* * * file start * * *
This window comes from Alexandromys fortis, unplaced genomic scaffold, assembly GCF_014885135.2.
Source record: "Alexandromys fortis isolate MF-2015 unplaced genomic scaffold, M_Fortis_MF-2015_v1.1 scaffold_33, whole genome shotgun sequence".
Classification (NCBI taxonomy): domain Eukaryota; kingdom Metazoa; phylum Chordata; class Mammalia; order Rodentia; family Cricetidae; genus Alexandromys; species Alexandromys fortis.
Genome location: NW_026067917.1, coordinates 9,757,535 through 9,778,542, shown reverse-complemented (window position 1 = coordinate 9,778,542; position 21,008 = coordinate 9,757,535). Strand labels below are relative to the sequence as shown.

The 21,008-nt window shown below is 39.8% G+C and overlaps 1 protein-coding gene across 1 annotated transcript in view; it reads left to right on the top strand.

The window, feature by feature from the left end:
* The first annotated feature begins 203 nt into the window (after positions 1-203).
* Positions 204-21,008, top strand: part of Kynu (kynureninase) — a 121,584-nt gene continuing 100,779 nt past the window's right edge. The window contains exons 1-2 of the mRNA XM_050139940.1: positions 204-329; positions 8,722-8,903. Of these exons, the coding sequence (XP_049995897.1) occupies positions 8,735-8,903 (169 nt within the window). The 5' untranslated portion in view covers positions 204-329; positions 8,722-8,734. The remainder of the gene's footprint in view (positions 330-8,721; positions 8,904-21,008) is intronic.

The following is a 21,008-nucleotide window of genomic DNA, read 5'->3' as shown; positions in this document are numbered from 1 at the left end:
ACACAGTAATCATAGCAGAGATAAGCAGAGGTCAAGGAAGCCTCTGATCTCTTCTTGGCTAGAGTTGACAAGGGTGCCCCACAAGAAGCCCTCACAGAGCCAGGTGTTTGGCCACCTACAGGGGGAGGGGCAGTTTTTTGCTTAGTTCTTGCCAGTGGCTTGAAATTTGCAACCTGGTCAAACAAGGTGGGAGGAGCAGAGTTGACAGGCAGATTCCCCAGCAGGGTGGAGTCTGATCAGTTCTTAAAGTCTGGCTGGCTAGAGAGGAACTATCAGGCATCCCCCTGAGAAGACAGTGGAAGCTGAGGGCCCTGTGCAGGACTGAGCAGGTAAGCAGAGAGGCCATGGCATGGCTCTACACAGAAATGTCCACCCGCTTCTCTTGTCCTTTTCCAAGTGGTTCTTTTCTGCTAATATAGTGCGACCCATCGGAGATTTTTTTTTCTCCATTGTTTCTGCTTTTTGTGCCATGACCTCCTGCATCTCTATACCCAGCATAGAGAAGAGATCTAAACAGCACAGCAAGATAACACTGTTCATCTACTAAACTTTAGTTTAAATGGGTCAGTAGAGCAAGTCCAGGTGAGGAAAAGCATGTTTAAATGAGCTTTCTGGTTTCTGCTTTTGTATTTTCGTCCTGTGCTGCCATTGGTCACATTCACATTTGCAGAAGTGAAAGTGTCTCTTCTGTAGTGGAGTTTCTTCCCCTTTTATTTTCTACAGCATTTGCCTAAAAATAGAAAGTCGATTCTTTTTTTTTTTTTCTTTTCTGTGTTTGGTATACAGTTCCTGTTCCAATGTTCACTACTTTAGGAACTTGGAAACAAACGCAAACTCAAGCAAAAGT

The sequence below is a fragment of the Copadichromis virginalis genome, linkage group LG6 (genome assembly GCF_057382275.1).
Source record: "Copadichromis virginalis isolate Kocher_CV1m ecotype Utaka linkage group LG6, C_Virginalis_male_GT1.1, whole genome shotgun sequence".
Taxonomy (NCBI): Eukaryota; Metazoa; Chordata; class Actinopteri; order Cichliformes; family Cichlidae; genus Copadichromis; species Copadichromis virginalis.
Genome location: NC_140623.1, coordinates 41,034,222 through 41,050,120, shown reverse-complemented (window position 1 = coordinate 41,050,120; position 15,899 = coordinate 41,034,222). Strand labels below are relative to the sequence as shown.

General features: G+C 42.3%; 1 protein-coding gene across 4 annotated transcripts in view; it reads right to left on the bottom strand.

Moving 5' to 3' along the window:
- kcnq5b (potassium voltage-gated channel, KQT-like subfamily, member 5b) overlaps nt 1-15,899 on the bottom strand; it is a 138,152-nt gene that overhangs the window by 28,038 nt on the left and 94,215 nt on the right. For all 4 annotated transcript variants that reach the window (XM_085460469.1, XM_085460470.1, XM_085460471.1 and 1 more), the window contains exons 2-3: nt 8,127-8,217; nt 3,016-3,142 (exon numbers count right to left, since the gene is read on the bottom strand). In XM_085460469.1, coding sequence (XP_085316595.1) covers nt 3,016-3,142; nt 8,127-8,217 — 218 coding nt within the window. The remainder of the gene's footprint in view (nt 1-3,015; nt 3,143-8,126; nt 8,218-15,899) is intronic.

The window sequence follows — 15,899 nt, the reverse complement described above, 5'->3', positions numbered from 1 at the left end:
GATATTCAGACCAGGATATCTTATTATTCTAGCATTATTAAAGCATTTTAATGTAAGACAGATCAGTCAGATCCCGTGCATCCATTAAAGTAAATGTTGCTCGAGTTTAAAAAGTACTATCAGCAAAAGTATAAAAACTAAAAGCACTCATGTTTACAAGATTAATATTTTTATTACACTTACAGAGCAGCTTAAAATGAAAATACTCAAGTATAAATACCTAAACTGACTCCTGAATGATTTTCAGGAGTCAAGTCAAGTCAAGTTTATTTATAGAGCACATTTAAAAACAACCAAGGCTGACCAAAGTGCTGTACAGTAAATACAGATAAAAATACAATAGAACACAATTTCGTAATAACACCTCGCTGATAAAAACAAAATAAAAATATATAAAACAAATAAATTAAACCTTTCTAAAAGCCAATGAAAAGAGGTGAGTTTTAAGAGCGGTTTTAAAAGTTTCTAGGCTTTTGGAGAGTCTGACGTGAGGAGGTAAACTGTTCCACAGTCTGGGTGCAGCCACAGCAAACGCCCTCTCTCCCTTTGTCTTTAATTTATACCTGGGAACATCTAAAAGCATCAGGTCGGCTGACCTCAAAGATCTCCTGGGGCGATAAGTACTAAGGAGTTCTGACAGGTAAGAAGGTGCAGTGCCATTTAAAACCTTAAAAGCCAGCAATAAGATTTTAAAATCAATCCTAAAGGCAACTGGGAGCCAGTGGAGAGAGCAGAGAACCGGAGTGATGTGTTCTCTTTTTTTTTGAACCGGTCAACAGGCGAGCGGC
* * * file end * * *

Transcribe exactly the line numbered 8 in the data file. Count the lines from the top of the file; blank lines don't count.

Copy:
* Positions 204-21,008, top strand: part of Kynu (kynureninase) — a 121,584-nt gene continuing 100,779 nt past the window's right edge. The window contains exons 1-2 of the mRNA XM_050139940.1: positions 204-329; positions 8,722-8,903. Of these exons, the coding sequence (XP_049995897.1) occupies positions 8,735-8,903 (169 nt within the window). The 5' untranslated portion in view covers positions 204-329; positions 8,722-8,734. The remainder of the gene's footprint in view (positions 330-8,721; positions 8,904-21,008) is intronic.